If the opening of the agricultural market for Brunei, Singapore, Malaysia, Chile and Peru does not pose serious problems for Vietnam’s agriculture, it does for Canada and the United States because they are the countries with high-quality agricultural products and a complete value chain.
These countries are rushing to develop strategies to bring agricultural products to TPP members. In the recent survey of the market of food and agricultural products in Vietnam, a Canadian agricultural enterprise said they were preparing to penetrate the Vietnamese market with high-quality products. The tariff is not too important now but rather the product strategy and the understanding of customers. This is a prerequisite to enter and compete in the Vietnamese market.
Mr. Cesar Urias, Director of Market Access of the Government of Canada, said: “Previously, many foreign companies were concerned about customs procedures, administrative policy as major barriers to export goods to Vietnam. But now we only adhere to the principle of the TPP and take action. So I would advise enterprises, and agricultural associations in Canada specific strategies to penetrate the Vietnamese market. The first is to build strategies for the world’s most powerful product of Canada – pork.”
Canada ranks 3rd in the world for pork exports, with the average turnover of about $2.8 billion annually. Vietnam will be a major strategic market of Canadian agricultural products after the TPP takes effect.
Currently Canadian agricultural exports to Vietnam is worth $353.6 million, accounting for 54% of Canada’s total export turnover to Vietnam. This figure will undoubtedly rise much in the near future.
A major problem in Vietnam is that high quality agricultural technique is still relatively limited, while the trust of consumer in local food products is falling. This will be a niche for the country with high-quality agriculture to fully exploit.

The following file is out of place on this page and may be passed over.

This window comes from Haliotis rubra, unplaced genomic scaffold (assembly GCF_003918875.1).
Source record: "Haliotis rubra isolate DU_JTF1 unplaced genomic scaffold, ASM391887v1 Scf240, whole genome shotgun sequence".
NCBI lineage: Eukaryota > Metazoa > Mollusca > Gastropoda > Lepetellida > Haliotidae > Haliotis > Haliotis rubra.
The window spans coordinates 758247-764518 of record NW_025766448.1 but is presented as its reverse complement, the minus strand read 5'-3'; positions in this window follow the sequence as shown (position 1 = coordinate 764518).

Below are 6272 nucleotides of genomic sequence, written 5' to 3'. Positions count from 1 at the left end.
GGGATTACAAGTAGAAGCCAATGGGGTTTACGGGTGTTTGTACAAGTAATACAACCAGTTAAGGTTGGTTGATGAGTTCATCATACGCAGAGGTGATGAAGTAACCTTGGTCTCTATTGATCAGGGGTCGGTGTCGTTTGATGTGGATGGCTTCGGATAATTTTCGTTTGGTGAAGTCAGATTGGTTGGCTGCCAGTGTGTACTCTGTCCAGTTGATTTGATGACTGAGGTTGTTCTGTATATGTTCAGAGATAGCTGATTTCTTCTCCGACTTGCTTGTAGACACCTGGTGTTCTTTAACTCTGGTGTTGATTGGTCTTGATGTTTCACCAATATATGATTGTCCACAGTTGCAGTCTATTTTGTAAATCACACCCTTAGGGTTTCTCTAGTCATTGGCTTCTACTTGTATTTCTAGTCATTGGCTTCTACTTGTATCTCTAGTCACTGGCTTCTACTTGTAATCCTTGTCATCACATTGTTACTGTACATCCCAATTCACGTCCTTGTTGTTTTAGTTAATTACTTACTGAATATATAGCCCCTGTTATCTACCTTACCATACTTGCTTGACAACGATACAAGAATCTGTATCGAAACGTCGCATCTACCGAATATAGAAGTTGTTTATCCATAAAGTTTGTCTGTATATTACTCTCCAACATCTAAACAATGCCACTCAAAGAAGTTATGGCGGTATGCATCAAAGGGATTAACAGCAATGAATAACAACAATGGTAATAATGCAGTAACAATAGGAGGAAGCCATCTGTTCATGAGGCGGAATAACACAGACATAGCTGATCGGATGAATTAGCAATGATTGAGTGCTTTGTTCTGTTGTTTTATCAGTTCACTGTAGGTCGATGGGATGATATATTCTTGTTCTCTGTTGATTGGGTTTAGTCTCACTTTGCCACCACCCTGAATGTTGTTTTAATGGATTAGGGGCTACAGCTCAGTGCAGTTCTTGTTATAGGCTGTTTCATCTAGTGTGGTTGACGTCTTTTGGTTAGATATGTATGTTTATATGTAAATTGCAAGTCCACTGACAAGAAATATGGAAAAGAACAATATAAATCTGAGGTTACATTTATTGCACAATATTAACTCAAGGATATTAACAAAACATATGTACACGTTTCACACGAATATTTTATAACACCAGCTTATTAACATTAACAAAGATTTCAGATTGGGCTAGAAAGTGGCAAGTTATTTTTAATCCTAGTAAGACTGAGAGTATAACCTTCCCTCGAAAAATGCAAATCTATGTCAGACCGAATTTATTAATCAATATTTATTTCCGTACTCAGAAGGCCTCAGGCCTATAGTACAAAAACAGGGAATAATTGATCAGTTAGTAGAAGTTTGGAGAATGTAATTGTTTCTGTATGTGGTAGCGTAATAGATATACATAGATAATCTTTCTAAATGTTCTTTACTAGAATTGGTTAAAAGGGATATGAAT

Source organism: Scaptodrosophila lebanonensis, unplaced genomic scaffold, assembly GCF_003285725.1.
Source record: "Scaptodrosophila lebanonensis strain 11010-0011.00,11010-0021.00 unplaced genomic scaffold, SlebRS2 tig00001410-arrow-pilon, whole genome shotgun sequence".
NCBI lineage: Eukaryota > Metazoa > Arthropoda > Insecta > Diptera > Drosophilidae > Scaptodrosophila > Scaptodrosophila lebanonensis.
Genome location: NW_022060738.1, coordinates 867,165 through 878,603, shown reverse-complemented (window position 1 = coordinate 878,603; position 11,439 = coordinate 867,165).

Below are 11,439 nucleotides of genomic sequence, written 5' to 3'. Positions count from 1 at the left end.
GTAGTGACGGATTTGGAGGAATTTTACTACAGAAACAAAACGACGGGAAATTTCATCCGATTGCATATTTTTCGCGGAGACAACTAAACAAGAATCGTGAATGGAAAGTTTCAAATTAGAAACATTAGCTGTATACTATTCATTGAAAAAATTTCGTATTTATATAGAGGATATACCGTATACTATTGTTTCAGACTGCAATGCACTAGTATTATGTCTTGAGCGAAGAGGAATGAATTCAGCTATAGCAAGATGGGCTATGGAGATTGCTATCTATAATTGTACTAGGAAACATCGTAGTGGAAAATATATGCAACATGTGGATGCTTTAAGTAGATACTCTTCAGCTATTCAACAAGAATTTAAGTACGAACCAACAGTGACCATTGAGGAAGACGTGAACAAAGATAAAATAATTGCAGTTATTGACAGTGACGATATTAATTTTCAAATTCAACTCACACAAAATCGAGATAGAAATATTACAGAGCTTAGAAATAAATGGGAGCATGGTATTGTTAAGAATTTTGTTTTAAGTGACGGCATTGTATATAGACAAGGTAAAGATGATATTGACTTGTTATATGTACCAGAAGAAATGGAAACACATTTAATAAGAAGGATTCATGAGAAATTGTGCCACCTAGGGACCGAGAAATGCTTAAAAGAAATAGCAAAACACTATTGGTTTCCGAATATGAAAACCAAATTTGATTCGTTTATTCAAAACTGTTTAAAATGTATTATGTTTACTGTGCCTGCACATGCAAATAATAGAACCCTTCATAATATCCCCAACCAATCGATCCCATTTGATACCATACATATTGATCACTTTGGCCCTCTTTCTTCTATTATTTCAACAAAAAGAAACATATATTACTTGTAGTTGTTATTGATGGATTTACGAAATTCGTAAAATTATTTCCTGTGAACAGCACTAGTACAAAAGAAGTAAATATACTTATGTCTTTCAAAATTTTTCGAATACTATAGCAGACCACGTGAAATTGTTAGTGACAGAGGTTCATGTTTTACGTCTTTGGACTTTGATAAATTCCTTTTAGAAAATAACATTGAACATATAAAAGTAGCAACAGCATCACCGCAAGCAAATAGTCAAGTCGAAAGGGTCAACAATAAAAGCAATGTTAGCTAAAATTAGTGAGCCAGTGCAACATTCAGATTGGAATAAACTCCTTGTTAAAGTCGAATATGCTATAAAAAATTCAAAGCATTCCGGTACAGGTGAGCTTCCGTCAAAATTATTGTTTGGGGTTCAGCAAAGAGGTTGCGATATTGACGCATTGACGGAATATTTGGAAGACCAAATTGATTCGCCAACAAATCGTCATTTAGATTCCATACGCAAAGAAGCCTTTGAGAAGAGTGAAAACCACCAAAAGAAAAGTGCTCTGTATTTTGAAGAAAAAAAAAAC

Recently, a high-level trade delegation of the Western U.S. Agricultural Trade Association (WUSATA), composed of representatives from the Department of Agriculture of the 13 states and businesses had a survey trip to Vietnam.
Mr. Andy Anderson, WUSATA CEO, said: “Vietnam is a member of the TPP and is a rapidly growing market for US agricultural products of high quality. Before the eagerness to open the export market to Vietnam of WUSATA members and the support of the TPP, the Managing Board of WUSATA decided to learn about the Vietnamese market to accomplish this mission.”
According WUSATA, trade in agriculture between Vietnam and the United States has grown rapidly over the years. Particularly, export turnover of agro-food products of the United States to Vietnam grew from $1.5 billion in 2010 to $2.6 billion in 2015.
Mr. Jim Barbee, Director of Nevada Department of Agriculture and WUSATA Chair, said Vietnam has a huge demand for agri-food products of high quality of the USA and this is a favorable time for businesses of the Western United States – especially the small and medium enterprises to expand export to Vietnam.
American agricultural products always achieve high level of safety so it is not too difficult to conquer Vietnamese consumers.